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The Lockwood Solvents Site is a chlorinated solvent groundwater plume comprised mostly oftetrachloroethene (PCE), trichloroethene (TCE), cis-1,2-dichloroethene (cis-1,2-DCE), and vinylchloride. Sampling data show that volatile organic compounds (VOCs) have entered privatewells at levels above federal and state drinking water standards. People in the area used theirprivate wells for domestic purposes, including showering and bathing.

In the recent past, the Lockwood Solvent Groundwater Plume Site was a public health threat.Some residents were exposed to certain volatile organic compounds (VOCs) that might havecaused harmful effects. While bathing or showering a few residents were exposed totetrachloroethene (PCE). That exposure might have damaged the nervous system. Specifically,past exposure to PCE during bathing or showering might have caused mild changes in eye-handcoordination, changes in the ability to respond as quickly as normal to repeated stimuli, andchanges in the eye's perception of stimuli. These effects might have occurred during PCEexposure, but they are not expected in residents whose exposure ceased by switching to amunicipal water supply. Moreover, residents who showered with water from wells with highPCE levels might have an increased risk of cancer from PCE exposure. This conclusion is,however, uncertain because of limitations in determining the risk of cancer for PCE. In additionto PCE, a few residents were also exposed to vinyl chloride--that might have increased their riskof cancer. These conclusions are based on VOC levels in private wells sampled in 1998 and1999. VOC levels in prior years might have been higher or lower.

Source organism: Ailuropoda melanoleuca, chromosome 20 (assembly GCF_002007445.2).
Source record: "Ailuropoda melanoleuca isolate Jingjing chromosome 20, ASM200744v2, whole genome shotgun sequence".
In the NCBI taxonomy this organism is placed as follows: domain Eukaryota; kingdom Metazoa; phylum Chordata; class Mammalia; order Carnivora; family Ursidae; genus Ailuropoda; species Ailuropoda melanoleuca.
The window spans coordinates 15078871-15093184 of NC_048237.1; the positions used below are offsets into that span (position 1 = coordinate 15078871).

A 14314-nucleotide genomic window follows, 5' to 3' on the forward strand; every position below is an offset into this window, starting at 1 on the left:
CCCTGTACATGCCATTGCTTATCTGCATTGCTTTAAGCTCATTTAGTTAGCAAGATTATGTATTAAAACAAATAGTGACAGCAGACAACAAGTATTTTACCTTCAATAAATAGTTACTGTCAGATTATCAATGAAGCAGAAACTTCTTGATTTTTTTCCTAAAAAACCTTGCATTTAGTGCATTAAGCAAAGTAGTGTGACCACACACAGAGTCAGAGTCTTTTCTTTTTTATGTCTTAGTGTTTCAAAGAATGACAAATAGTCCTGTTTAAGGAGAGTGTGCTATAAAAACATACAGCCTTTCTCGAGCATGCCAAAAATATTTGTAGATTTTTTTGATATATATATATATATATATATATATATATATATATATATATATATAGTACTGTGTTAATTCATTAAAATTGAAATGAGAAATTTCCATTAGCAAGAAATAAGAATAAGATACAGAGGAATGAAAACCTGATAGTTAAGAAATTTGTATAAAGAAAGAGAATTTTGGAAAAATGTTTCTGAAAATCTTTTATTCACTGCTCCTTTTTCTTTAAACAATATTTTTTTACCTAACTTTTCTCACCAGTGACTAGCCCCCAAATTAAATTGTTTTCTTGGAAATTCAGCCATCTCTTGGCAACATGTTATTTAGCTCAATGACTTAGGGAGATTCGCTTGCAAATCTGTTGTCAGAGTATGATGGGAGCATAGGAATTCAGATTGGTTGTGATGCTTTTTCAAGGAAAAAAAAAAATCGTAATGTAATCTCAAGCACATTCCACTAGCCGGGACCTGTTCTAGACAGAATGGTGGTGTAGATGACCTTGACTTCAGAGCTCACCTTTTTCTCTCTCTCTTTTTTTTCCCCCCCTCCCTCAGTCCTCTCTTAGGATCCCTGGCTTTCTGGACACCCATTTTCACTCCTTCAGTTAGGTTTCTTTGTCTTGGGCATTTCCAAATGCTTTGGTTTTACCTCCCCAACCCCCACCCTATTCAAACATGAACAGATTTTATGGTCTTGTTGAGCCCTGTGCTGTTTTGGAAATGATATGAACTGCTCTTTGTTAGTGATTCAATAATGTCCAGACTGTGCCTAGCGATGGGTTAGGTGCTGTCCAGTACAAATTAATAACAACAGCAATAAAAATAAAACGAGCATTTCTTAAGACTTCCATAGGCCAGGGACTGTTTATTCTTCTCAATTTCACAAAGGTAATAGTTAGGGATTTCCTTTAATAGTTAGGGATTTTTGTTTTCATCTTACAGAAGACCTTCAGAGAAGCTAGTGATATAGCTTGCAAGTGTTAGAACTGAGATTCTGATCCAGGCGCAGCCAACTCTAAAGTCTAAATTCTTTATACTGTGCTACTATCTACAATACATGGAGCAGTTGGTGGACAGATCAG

Currently, most adults report that they and their children never drank the water from their privatewells. Still, they were exposed to VOCs in groundwater while bathing or showering. Suchcontact with VOC-contaminated water resulted in inhalation exposures as the VOCs evaporatedfrom the water. In addition, bathing and showering exposed residents to VOCs by absorptionthrough the skin. Some adults and children also might have been exposed to VOCs via a soil-gaspathway.